Kickin' It on the Creek Pre-Show

The Burl Presents

Kickin' It on the Creek Pre-Show

Fri ยท August 3, 2018

Doors: 7:00 pm / Show: 8:00 pm


This event is 21 and over






If you missed tickets to Kickin' it on the Creek this year- you can attend this event for a chance to win 2 tickets! 

Sponsored by Country Boy Brewing 

Friday, August 3rd 

Ona, West Virginia is a small sliver of unincorporated ridges, creeks, and floodplains. It sprawls across Route 60 on its southern border and stretches up like a thick thumb almost reaching the Ohio River. It's home to one stop light, an Exxon, and a consolidated high school. Driving out its roads, you snake through shadowy hollows past rural suburbia. People's homes are tucked here and there where the folds of the land permit. A community of private property. Mortgaged acres. You'll see some trailers. You'll see some estates. You'll see a dog with one eye. You'll see the Beulah Ann Baptist Church.

Ona makes songs that take place in these spaces. Bradley Jenkins and Zack Owens write about passions slamming into roadblocks. They write about longing, resentment, searching, and waiting. They are backed by a tight rock and roll band comprised of Zach Johnston, Max Nolte, and Brad Goodall. The five of them create music that pulses and buzzes and echoes and rolls. It feels like standing with sweat in your eyes in grass up to your knees. It feels like getting your tennis shoes wet walking along the banks of the river. It feels like catching a buzz off a bottle your buddy stole from his brother and skipping track practice. It feels like taking a long walk into the trees when you can still hear them arguing inside the house.

Nobody in Ona is a millionaire. Everybody in Ona has to work in the morning.
Wayne Graham
Laid Back Country Picker
William Matheny
There is talent you glancingly acknowledge and then there is talent you ignore at your own risk. Consider West Virginia's William Matheny amongst the latter.

The 11 songs featured on his pending debut, Strange Constellations, contain echoes of the hard won wit and wisdom of Loudon Wainwright, the guitar prowess of James Burton, and the tensile anger of a young Paul Westerberg. But crucially, Matheny's is a new voice, marinated in tradition, but utterly idiosyncratic and entirely his own. For those fortunate several who have seen Matheny perform his indelible tunes live, there is no further need of proof. For those not yet in the know, see him at your next opportunity, and prepare to be floored.

Neil Young once mused that rock and roll's first novel advancement was its co-option of country music's Saturday night revelry and simultaneous shirking of its Sunday morning reckoning. But Neil knew as well as anybody that one day the bill comes due. William Matheny knows this too, and his various forays into flesh-driven pleasures are always abetted by hard consequence. The snarling, neighborhood bully country soul of 'Out For Revenge' co-exists uneasily, but brilliantly alongside the panoramic, decades-spanning consideration 'My Grandfather Knew Stoney Cooper'. Matheny's writing tends towards the inescapably catchy and the unpleasantly honest. In keeping with the work of his stated role model Tom T. Hall, everything is in play here - sex, love, politics, alcohol, sex, alcohol and all of its attendant cousins. The comically terrifying 'Living Half to Death' apologizes for the fact he 'abused all my friendships / and drank all their beer'. The murderously infectious punk of '29 Candles' causes you to question whether he really feels that sorry at all.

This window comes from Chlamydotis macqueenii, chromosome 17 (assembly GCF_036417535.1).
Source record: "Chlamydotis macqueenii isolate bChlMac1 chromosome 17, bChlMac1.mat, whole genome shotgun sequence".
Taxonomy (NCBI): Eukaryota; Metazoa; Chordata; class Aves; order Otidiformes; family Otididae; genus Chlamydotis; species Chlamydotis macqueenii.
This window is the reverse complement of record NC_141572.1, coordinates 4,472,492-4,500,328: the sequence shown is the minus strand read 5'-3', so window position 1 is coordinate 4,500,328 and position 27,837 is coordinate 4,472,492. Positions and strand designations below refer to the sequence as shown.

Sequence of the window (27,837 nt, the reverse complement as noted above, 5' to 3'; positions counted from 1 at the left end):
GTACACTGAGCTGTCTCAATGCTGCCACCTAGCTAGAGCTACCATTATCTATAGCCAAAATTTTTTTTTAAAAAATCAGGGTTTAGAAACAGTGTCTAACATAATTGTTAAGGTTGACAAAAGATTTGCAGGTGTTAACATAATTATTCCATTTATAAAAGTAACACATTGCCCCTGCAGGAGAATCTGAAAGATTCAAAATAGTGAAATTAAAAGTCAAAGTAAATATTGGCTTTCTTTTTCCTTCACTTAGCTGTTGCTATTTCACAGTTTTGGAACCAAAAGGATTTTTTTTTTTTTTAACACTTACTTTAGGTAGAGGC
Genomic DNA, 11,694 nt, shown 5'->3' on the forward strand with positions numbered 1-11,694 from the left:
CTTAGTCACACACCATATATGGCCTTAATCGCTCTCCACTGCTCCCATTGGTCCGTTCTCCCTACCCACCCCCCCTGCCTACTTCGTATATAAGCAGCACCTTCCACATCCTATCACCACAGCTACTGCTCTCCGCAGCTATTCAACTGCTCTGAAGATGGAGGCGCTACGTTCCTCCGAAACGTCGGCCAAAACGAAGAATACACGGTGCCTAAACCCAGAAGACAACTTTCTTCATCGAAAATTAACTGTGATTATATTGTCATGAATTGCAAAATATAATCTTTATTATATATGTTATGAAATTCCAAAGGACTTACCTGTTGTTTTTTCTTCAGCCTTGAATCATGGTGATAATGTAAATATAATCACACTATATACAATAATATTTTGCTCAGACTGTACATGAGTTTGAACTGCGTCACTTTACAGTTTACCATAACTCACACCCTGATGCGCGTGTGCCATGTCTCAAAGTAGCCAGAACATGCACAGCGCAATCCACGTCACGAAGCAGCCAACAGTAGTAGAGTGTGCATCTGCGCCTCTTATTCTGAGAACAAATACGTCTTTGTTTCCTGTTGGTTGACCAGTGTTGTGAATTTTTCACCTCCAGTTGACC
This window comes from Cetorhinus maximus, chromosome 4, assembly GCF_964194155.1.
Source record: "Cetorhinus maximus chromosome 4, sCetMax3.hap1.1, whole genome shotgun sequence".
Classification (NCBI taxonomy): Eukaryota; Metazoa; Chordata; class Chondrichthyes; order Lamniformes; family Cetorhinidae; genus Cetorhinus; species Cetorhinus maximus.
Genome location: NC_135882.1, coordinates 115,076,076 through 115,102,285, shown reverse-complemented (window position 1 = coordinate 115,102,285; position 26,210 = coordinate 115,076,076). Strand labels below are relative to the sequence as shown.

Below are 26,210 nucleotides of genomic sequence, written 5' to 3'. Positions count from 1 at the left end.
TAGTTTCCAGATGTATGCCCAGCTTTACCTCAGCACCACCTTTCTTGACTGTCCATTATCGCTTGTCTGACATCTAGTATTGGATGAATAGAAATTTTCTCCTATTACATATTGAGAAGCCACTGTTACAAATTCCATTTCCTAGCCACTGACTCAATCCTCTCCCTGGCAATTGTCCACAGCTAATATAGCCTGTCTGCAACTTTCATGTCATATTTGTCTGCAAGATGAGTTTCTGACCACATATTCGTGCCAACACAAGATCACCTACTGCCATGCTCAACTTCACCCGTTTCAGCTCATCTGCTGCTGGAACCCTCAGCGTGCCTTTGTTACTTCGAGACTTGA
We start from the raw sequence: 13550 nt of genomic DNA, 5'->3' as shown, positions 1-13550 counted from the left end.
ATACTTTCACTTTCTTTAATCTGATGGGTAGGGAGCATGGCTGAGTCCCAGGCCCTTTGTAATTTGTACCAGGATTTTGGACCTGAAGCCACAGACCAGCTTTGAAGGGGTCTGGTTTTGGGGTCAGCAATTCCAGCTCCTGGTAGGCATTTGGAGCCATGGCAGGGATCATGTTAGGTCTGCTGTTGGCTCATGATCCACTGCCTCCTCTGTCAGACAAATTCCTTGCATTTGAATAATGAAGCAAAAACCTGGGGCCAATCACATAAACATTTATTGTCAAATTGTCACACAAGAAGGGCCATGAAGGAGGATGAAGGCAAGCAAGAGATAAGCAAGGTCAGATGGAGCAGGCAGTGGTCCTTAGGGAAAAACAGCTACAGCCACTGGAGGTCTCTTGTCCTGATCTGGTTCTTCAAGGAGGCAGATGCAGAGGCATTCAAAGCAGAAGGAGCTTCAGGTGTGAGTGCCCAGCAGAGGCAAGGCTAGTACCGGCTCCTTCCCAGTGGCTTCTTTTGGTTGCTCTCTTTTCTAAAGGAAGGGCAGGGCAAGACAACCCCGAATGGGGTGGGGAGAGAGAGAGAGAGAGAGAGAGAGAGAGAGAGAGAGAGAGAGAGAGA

Superficial considerations of Matheny's work threaten to ghettoize him as a 'roots' artist, or worse 'alt-country'. For forward thinking listeners, this is the height of inanity- the literate toughness and eye-rolling anger of his material owe far more to Warren Zevon than any of Americana's 90's darlings. Matheny is not a roots artist in the sense of regurgitating familiar musical tropes or donning a uniform. The roots here run far closer to the musically polygamous genius of Elvis Costello, the acid misanthropy of Graham Parker, the country punk of Dwight Yoakam, or the moonshine-addled historicity of the Drive-By Truckers. A crackerjack backing band featuring Adam L. Meisterhans, Bud Carroll, Ian Thornton and Rod Elkins ensures that matters stay on track even when Matheny might become derailed. Like Costello's Attractions or Parker's Rumour, these are seasoned pros equally at home with whatever whims - sublime, salacious, or savage - that their leader might be inclined to indulge on any given late night.

Great artists come along seldom, thank god. If they came along all the time, we'd all be fucked. William Matheny is on the rare few - a great artist who demands our attention and rewards it in perpituty. Let him keep living half to death until he can do no more.

-Elizabeth Nelson & Timothy Bracy, Durham, NC

April 29th, 2016